For generations, the people of the City of Ember have flourished in an amazing world of glittering lights. But Ember's once powerful generator is failing ... and the great lamps that illuminate the city are starting to flicker.
When mankind is about to come to an end, a group of scientists decide to create and populate a city deep underground. The city of Ember is to last for 200 years after which its inhabitants are to retrieve from a strong box instructions to return to the surface. Over time however, the message is lost and life in Ember is rapidly deteriorating. Their power supply is failing and food is being rationed. It's left to two young adults to unearth the secret of Ember and to lead the way out. Written by
When Doon gets his first glimpse of the generator, the camera views it from our perspective instead. Director Gil Kenan did it this way because Doon acts as our eyes and it conveys to us the importance of the generator to his city and our story. See more »
(at around 29 mins) When Looper gives Lina a message for the mayor, he says: "Your ship is in." In Ember they don't know what a boat or a ship is, because all the knowledge of the world above has been lost. So you might think it odd that they might know the meaning of a phrase like 'your ship is in'. But the English of today contains many phrases which are perfectly well understood despite people not knowing their origins or even the meanings of words in the phrase (eg "hoist by your own petard"), so it's actually quite normal. See more »
[after Granny passes away, Lina and Poppy have to move into Mrs. Murdo's place. Mrs. Murdo shows them a clean room with a single bed]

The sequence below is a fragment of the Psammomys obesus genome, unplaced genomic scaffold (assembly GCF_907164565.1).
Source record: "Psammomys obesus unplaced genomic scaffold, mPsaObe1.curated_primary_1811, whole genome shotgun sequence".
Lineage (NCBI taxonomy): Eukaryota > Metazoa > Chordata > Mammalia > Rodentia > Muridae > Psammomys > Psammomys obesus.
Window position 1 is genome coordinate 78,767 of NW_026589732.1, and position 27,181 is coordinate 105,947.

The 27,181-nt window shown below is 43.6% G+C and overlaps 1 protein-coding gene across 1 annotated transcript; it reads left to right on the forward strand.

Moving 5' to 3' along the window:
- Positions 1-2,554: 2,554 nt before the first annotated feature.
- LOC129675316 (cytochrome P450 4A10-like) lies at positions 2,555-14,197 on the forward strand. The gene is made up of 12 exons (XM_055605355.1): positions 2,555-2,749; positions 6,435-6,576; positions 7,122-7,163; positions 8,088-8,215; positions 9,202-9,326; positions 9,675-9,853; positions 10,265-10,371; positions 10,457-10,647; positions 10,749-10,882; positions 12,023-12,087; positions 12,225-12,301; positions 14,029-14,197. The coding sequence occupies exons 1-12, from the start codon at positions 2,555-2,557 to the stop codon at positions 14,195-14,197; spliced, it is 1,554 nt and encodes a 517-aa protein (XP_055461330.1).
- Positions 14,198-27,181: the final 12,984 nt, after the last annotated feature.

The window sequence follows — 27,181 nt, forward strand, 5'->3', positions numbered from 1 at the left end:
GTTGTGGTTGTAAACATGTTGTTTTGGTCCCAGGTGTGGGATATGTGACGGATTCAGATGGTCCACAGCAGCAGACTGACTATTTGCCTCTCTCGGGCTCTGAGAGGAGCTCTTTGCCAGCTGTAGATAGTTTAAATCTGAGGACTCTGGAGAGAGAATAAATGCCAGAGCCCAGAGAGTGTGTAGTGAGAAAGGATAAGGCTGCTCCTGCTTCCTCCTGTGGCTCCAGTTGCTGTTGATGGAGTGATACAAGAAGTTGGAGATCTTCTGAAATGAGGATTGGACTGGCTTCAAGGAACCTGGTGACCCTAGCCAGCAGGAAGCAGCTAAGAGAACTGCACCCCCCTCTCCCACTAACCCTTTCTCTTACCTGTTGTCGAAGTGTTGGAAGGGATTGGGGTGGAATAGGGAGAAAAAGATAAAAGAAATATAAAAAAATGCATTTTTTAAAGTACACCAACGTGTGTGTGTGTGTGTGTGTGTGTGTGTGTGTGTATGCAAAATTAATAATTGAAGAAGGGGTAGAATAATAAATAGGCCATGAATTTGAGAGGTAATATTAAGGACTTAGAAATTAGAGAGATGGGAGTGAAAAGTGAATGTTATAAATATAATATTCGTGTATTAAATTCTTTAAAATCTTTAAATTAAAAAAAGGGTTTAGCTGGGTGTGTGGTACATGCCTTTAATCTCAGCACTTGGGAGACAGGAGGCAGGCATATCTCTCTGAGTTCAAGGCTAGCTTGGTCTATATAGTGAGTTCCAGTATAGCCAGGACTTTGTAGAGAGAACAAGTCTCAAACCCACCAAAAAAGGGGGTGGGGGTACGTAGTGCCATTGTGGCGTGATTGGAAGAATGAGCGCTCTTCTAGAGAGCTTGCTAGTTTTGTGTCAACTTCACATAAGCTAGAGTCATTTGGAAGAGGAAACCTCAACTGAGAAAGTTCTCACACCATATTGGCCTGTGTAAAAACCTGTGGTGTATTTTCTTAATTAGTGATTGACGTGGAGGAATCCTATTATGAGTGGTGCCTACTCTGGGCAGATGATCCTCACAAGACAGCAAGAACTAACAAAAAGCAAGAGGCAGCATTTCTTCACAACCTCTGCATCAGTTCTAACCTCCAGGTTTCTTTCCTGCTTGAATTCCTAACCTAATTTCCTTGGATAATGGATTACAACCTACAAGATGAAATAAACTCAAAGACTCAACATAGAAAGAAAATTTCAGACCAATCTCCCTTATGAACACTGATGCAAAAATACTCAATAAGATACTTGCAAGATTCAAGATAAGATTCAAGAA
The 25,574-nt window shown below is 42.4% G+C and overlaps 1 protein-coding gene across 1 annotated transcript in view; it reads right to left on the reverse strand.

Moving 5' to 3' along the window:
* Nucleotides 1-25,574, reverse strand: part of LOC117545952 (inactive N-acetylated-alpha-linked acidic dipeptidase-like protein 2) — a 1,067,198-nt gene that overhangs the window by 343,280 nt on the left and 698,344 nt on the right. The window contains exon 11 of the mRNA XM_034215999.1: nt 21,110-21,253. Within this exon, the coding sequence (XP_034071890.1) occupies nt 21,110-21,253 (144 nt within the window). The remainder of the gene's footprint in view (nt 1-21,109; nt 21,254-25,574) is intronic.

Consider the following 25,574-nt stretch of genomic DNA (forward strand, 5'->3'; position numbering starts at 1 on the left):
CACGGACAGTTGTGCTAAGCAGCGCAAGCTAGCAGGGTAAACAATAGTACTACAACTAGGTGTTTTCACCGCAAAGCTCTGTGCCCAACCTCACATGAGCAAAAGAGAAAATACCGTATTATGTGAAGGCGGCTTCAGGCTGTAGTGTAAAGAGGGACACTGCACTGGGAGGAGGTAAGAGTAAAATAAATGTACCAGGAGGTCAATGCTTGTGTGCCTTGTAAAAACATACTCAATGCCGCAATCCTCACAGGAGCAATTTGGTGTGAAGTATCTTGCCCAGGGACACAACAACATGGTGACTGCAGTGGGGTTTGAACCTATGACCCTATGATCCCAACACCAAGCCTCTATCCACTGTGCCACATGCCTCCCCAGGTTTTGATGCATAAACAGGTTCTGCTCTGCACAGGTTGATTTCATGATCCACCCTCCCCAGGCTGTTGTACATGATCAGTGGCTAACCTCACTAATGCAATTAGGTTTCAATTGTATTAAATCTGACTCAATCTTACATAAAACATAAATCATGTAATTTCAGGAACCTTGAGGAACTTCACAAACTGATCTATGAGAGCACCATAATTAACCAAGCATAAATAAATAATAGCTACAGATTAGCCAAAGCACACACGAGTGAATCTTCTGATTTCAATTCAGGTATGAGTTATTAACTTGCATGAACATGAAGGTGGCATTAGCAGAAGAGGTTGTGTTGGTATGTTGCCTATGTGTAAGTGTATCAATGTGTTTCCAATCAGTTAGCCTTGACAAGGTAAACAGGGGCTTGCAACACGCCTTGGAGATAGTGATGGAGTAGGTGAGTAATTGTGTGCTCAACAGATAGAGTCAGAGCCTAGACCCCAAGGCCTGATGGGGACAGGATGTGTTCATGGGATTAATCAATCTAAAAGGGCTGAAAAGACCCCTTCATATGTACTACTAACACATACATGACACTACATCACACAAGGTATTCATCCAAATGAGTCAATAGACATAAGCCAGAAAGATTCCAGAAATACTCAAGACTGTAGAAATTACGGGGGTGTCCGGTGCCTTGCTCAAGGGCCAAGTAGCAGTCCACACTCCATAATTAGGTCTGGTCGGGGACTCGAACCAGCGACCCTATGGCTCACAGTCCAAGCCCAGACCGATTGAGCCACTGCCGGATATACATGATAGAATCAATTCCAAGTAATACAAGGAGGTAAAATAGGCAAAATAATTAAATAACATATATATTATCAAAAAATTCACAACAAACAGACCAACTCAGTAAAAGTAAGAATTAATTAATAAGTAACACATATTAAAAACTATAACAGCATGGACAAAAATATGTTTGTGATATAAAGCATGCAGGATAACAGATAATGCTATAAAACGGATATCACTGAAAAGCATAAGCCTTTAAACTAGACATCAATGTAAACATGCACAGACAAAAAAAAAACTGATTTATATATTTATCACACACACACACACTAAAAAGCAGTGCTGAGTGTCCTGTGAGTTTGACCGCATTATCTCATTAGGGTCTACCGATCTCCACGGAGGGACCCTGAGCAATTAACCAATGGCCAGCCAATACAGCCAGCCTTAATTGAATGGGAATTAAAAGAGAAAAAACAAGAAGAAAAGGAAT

You and Poppy have to share, but I think the bed's big enough. Poppy, let's make some dinner and get your sister get settled.
[Lina, with a box of her belongings in her arms, stares unhappily at her new room]
[Cut to the dinner scene, when there are rumblings from below and bits of ceiling falling from above]
[...] See more »
Having just taken 129 eighth-graders who read the book to see the premiere, everyone left the theater disappointed with what director Kil Kenan and screenwriter Caroline Thompson have given us with this translation from the page to the screen. Thompson, an accomplished screenwriter, deserves more of the blame in their (and my) opinion.
Books rarely translate better to film and this one suffers for many reasons. Jeanne DuPrau's book is an amazing trove of metaphors (candles, the library, the seed, the Pipeworks, and the city itself). When works of literature work on multiple levels, the filmmakers should at least offer us more than one. In fact, this book could be a metaphor for metaphors -- there are things below the surface that exist whether we acknowledge them or not; it is our job to find the tools to excavate the "deeper" level of what exists for others only on the surface.
Having sacrificed the novel's intellectual depth, the film version does a great disservice to the dedicated reader: we are given special effects that defy logic and re-focus the story unnaturally and unnecessarily; there are included scenes of hyped-up action they are neither satisfying nor helpful with advancing the plot; we lose some of the intricate details of character development; there's an unnecessary inclusion of giant scary creatures that offer distracting (and bizarre) thrills; and the mystery of what Ember is is destroyed in the first minute of narration.
The design of the film is great, but as in design, the beauty is found in the details. I believe that the greatest details of the book are missing, hidden away like the people of Ember. Let them come into the light!
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